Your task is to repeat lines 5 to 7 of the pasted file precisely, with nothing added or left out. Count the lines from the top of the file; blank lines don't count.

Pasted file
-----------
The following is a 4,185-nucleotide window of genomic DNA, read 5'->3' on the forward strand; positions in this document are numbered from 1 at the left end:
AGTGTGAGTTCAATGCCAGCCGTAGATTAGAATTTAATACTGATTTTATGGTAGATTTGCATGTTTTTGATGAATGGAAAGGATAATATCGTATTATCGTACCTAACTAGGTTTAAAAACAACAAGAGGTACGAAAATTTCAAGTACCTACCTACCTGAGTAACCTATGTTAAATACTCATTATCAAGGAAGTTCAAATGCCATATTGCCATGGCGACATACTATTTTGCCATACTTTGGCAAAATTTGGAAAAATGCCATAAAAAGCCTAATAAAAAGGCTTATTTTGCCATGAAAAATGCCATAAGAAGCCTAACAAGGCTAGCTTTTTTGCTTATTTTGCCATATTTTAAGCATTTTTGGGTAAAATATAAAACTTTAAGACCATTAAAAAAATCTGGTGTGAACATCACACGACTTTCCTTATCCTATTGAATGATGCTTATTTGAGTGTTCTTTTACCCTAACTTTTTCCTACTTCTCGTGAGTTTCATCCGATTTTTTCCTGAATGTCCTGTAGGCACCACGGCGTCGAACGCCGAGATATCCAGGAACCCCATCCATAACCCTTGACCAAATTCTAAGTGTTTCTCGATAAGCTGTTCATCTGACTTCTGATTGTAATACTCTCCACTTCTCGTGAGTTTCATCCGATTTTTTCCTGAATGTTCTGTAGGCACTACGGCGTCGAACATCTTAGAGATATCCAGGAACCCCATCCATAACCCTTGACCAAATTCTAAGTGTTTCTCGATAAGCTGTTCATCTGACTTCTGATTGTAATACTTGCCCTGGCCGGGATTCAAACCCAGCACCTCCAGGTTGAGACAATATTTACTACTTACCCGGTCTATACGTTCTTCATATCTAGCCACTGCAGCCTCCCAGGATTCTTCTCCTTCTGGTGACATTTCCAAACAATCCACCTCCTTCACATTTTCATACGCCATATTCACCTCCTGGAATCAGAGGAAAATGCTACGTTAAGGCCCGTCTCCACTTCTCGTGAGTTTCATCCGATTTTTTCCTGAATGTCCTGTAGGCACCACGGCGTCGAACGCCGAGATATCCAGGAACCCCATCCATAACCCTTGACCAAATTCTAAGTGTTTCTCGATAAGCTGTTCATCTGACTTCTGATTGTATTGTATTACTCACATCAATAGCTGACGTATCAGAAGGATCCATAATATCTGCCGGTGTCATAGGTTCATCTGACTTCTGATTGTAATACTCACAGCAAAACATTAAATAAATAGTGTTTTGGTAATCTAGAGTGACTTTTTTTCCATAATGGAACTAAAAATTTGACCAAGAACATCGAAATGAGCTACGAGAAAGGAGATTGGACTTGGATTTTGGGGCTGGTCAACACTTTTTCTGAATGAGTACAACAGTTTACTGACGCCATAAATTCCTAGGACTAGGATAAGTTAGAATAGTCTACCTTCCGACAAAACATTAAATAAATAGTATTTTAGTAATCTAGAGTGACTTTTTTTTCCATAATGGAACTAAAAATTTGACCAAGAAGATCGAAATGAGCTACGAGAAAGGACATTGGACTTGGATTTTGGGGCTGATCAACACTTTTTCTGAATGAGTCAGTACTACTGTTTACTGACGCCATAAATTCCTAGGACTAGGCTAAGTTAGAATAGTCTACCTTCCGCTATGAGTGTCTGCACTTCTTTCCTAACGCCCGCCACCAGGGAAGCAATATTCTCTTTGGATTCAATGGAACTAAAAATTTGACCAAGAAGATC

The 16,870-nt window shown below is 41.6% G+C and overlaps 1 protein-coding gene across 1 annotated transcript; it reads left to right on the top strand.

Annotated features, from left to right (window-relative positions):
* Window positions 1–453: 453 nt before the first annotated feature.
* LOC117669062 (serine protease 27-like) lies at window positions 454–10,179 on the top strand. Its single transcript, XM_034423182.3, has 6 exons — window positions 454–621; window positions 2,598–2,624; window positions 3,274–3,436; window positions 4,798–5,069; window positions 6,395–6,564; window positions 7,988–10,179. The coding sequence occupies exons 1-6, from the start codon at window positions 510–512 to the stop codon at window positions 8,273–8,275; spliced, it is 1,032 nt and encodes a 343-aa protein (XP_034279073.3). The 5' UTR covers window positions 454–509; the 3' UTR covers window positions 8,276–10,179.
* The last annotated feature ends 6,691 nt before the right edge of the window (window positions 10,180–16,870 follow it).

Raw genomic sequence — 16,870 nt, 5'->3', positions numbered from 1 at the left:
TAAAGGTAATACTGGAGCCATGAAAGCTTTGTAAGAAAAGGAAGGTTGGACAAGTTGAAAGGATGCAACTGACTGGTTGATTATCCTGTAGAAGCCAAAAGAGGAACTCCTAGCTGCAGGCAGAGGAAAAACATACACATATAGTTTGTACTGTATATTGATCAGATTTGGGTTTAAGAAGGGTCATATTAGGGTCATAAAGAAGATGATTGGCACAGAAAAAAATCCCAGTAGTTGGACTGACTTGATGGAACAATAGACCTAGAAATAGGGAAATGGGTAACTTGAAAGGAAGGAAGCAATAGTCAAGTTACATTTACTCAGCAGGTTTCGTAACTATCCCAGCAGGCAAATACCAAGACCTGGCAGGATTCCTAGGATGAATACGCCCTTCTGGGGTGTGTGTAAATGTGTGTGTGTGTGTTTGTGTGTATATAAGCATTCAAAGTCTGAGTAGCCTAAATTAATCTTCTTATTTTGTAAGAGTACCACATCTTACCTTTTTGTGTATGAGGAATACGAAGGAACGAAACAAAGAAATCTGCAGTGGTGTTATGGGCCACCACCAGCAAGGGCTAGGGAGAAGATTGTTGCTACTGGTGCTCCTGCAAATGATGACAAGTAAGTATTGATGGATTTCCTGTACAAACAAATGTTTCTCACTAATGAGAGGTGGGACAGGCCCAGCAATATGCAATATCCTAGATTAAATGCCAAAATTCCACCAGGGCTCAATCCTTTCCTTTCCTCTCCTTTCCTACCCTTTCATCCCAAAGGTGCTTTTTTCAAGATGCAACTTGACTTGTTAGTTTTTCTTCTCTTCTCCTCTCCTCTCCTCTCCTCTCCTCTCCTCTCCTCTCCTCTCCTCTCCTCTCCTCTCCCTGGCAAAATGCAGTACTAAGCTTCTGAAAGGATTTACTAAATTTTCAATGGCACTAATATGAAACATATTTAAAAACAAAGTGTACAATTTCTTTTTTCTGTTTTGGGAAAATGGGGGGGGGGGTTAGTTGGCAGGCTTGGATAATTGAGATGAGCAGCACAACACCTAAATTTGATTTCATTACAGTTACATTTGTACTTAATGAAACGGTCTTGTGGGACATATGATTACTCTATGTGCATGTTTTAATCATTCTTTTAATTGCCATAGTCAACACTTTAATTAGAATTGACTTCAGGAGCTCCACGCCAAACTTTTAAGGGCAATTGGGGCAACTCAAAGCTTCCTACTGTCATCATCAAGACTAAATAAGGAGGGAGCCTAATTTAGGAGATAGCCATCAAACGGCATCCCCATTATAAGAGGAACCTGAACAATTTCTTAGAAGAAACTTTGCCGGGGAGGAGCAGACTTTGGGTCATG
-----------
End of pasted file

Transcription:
* Window positions 1–453: 453 nt before the first annotated feature.
* LOC117669062 (serine protease 27-like) lies at window positions 454–10,179 on the top strand. Its single transcript, XM_034423182.3, has 6 exons — window positions 454–621; window positions 2,598–2,624; window positions 3,274–3,436; window positions 4,798–5,069; window positions 6,395–6,564; window positions 7,988–10,179. The coding sequence occupies exons 1-6, from the start codon at window positions 510–512 to the stop codon at window positions 8,273–8,275; spliced, it is 1,032 nt and encodes a 343-aa protein (XP_034279073.3). The 5' UTR covers window positions 454–509; the 3' UTR covers window positions 8,276–10,179.
* The last annotated feature ends 6,691 nt before the right edge of the window (window positions 10,180–16,870 follow it).